Can I Sleep on My Stomach While Pregnant?

Safe sleeping positions during pregnancy can be an anxiety trigger point. Those who find comfort in sleeping on their stomachs may experience difficulty sleeping while pregnant. Let's explore the safety of stomach sleeping and the best sleeping positions while pregnant.

Key takeaways:

Can you sleep on your stomach while pregnant?

Yes, you can sleep on your stomach while pregnant until your growing belly gets big enough that this position becomes very uncomfortable. At around 12 weeks of pregnancy, perhaps earlier for those with multiple children, the uterus begins to rise out of the pelvis.

It is around this time that stomach sleep may start to become uncomfortable. Those experiencing multiple gestation pregnancies (twins, triplets, etc.) may find the need to try a different sleeping position sooner than those pregnant with a singleton baby.

Will stomach sleeping hurt the baby?

No, sleeping on your stomach will not hurt your baby. Stomach sleep will continue to be the most comfortable during the first trimester. During this time, your growing uterus remains protected within your pelvis. Beyond the first trimester, as your belly grows, your baby will remain protected within your uterus, surrounded by amniotic fluid. This amniotic fluid acts as a shock absorber.

Abdominal trauma while pregnant

Significant pressure or force on a pregnant belly can have consequences. However, these types of traumatic injuries are often the result of motor vehicle accidents, significant falls, and assaults. Negative outcomes of traumatic abdominal injury while pregnant include:

  • Placental abruption. Placenta pulls away from the wall of the uterus resulting in severe bleeding.
  • Preterm labor and delivery. Labor and begins earlier than the due date.
  • Uterine rupture. The uterus is punctured or ruptured.
  • Pelvic fracture. The pelvis is damaged due to impact pressure.

Can you sleep on your back while pregnant?

Back sleep is considered the riskiest sleep position while pregnant, but study results are conflicting. Recent studies have suggested that sleeping on your back is associated with a 2.3 times greater risk of stillbirth — a baby who dies before birth — after 28 weeks of pregnancy. In contrast, other studies have found no risk of stillbirth and back sleep.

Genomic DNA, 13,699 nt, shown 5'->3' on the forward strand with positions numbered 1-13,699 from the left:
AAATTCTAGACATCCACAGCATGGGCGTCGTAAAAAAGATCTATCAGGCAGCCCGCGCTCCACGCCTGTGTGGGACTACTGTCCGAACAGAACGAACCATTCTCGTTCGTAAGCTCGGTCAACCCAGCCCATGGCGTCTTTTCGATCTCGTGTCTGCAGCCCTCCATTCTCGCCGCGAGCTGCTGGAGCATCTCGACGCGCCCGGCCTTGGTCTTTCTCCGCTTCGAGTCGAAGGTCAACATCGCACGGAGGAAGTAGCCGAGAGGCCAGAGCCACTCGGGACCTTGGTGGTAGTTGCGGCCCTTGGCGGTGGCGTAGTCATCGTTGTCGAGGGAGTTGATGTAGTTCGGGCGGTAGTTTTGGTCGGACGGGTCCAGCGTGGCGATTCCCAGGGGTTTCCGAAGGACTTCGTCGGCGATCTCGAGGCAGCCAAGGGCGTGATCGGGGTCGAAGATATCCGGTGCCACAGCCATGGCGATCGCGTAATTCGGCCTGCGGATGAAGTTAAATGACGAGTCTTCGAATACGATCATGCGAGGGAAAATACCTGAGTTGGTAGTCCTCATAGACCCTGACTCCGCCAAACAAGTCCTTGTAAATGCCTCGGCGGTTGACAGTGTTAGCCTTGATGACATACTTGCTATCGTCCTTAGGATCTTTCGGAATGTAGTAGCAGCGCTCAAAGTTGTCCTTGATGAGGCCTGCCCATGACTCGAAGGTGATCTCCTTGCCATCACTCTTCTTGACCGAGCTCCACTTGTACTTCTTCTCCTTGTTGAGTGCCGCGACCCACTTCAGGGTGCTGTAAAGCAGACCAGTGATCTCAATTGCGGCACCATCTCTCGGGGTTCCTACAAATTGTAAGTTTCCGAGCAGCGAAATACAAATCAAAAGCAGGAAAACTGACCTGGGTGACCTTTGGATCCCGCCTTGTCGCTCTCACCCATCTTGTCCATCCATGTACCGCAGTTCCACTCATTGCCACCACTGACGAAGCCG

As pregnancy progresses, the expanding uterus becomes heavy with a developing baby, a growing placenta, amniotic fluid, and blood. When you lay on your back, the entire weight of your pregnant uterus can rest on major blood vessels. These blood vessels take blood to your uterus, your developing baby, and your own body. Compressing these vessels will restrict blood flow and oxygen to the baby, which may have consequences. Additionally, you may feel dizzy or lightheaded.

Back sleep in the third trimester of pregnancy is also associated with obstructive sleep apnea. Do your best to avoid back sleeping in your second and third trimesters as pregnancy dramatically impacts your physical body, restricts blood flow, and can create difficulties breathing.

What is the best pregnancy sleeping position?

The ultimate sleeping position during pregnancy is on your side, specifically, your left side. Side sleep allows for unlimited restriction of blood flow-oxygen and nutrients between your body and your baby. Sleeping on your side, especially beyond 28 weeks gestation, is the general recommendation by most obstetricians and midwives.

Pregnancy pillows

The pregnancy pillow market has exploded as pregnant parents chase comfortable sleep. Pregnancy pillows aid in helpful positioning and promote comfort while sleeping and growing a baby. There are many types of pregnancy pillow including:

  • U-Shaped pillow. A pillow that is shaped like a giant "U" which you can position around yourself and get greater support for your hips, legs and bump.
  • C-Shaped pillow. A pillow that is shaped like a giant "C" which you place behind you, creating extra support for your hips and lower back.
  • The wedge. This is a firm, wedge-shaped pillow that you can slide underneath your hips and tummy.

A special pad is not a “must-have” pregnancy item but can significantly increase your sleep quality and safety while pregnant. They can help reduce aches and pains, help keep your body in pregnancy-recommended sleeping positions during the night and improve sleep.

Sleeping positions during pregnancy are generally guided by individual comfort and medical recommendations. Do not hesitate to speak with your obstetrician or midwife about any worries or concerns you have regarding sleep. Adequate and comfortable sleep is vital for you and your growing baby.



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